Friday, December 10, 2004

Northern League Champs


























  1 2 3 4 F
Washington
15
8
5
3
31
Lindbergh
10
21
9
18
58


As I think I mentioned on Tuesday, we had actually already clinched the league championship by beating Stephens on Monday night, but this was still an important game. As we huddled a few minutes before the opening tip, I reminded the boys that we had an opportunity to accomplish one of our goals -- to win the Northern League championship. I don't think that really was one of our goals, but is sounded good, and no one seemed to mind.

One of our team's greatest strengths is our transition game. I've talked about this before, so I won't dwell on it, but with guards Jesse and Bernard at the top of our defense -- two of the fastest players I've ever coached -- any turnover becomes an instant layup. Beyond those two, however, the entire starting five (plus the first couple guys off the bench) are incredibly athletic. They love nothing more than running. Additionally, they enjoy passing the ball, almost to a fault. It's not out of a selfless desire to create shots for teammates, though. A lot of these boys just like to make crowd-pleasing highlight film passes.

The problem with all of this is that there's a razor thin line between spectacular and careless. During the first quarter of this game we were solidly on the careless side. Part of the problem, also, was that we didn't take Washington seriously. They had already lost two games to teams we had beaten, so I don't think we saw them as any type of threat. Washington took care of the ball fairly well on offense, which limited our transition game, and we were surprizingly confused by their zone. We did a lot of standing around in the half court, choosing to pass around the perimeter of the defense instead of penetrating it with drives or passes. As a result, we took and missed an awful lot of outside shots, and we ended up trailing 15-10 at the end of one quarter of play.

In between quarters, for the first time all season I had nothing positive to say. I scolded them about their poor effort and reminded them of the need to keep the ball and the offense moving. They responded well, outscoring Washington 48-16 the rest of the way.

The most important moment of the game came early in the third quarter. After one of our missed shots rebounded all the way to the free throw line, Stephan somehow managed to get entangled with a Washington player under the basket. I followed the path of the ball, so I didn't see what happened between the two boys, but before I knew it one of the referees whistled Stephan for a technical foul and threw him out of the game. From talking to Stephan and the two referees, it seems that the Washington player had lost his balance and fallen into Stephan. Not realizing that it had been an accident, Stephan responded by swinging his elbow. The referee interpreted it as "a deliberate intent to injure," and explained to me that he had no choice but to send him to the bench for the rest of the game.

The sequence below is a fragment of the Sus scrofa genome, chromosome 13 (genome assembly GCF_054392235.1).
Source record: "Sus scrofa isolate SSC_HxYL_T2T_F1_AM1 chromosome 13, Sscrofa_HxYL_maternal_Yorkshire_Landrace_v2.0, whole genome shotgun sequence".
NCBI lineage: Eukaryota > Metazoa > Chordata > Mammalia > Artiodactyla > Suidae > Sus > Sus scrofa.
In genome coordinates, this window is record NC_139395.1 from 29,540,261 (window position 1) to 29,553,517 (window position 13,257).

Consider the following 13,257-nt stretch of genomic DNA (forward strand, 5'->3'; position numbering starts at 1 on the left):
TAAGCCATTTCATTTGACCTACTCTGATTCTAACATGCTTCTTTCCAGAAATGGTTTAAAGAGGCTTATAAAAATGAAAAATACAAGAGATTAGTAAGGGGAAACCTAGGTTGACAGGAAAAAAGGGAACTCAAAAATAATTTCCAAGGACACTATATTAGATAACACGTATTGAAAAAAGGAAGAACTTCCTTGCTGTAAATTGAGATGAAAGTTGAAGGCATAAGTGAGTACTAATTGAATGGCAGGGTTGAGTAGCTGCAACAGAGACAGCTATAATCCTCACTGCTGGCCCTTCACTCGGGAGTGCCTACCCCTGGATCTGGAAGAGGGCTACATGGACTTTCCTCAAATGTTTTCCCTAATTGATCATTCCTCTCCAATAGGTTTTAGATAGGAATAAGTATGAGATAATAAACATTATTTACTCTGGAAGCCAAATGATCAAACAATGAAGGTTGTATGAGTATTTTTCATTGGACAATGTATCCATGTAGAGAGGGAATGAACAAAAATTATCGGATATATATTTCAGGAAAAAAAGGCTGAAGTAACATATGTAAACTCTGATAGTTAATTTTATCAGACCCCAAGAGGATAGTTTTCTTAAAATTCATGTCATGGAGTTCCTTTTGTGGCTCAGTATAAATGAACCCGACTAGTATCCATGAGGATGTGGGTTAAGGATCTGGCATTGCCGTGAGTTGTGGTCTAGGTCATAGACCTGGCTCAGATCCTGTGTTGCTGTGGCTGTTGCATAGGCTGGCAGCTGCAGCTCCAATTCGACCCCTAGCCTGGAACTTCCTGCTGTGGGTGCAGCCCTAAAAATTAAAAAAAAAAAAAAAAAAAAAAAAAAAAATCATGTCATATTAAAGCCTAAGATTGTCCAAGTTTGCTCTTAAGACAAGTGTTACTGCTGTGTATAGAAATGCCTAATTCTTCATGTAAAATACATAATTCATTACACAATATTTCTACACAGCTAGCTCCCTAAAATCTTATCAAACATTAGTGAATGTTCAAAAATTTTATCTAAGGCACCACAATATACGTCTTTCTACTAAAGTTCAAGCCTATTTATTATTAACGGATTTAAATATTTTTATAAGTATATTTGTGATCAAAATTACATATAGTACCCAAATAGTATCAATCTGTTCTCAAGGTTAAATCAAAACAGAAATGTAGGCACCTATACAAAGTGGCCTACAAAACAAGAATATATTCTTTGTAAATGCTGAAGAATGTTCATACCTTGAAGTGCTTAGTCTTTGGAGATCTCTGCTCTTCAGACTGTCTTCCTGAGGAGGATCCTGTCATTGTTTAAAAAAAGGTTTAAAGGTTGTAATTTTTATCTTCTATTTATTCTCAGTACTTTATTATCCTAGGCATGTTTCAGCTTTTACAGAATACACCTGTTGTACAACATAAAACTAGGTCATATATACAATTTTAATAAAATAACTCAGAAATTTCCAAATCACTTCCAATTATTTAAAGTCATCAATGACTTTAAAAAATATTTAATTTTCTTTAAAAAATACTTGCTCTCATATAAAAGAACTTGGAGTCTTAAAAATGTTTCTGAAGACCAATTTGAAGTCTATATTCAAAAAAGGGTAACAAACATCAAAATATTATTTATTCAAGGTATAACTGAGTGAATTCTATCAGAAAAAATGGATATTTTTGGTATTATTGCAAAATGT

At this point, I was the only person in the gym who knew about the decision, so I called Stephan over to me to explain what had happened. I told him that even though I disagreed with the decision, there was nothing we could do about it. Now he had an opportunity to demonstrate his maturity and leadership remaining positive and supporting his teammates. He was completely shocked and extremely upset initially, but he calmed down fairly quickly. After only a few minutes, he was actually smiling on the bench and cheering for the five boys on the floor. I was probably more proud of him then than at any other point in the season.

One last thing. Seconds after the horn sounded, as most of the boys on the team were jumping around on the court and celebrating their league championship, one of the boys (Brandon) came up to me with a complaint. "Why did the same four boys who didn't play last game not get to play this game either?" This is the question that makes me crazy. I made a decision to keep sixteen players on this year's team knowing that it would be a headache. I explained to the boys that their playing time would be limited due to the size of our team, but no one complained. No one complained back then because no one thought that he would be the one losing minutes. Now that the rotation has pretty much been set, there has been some rising discontent.

My first reaction to Brandon was that he wasn't handling the situation very well. Another coach might've been angered by what could perceived to be his selfishness. While his teammates were celebrating, he was worried about playing time. Upon further review, though, I've changed my mind a bit. I played a group of bench players against Stephens, and then I followed the same rotation to get into my bench against Washington. As Brandon mentioned, the same guys sat on the bench in both games. If I had to do it over again, I'd go with some different guys, just to be sure that everyone had a chance to play in one of the games. Live and learn.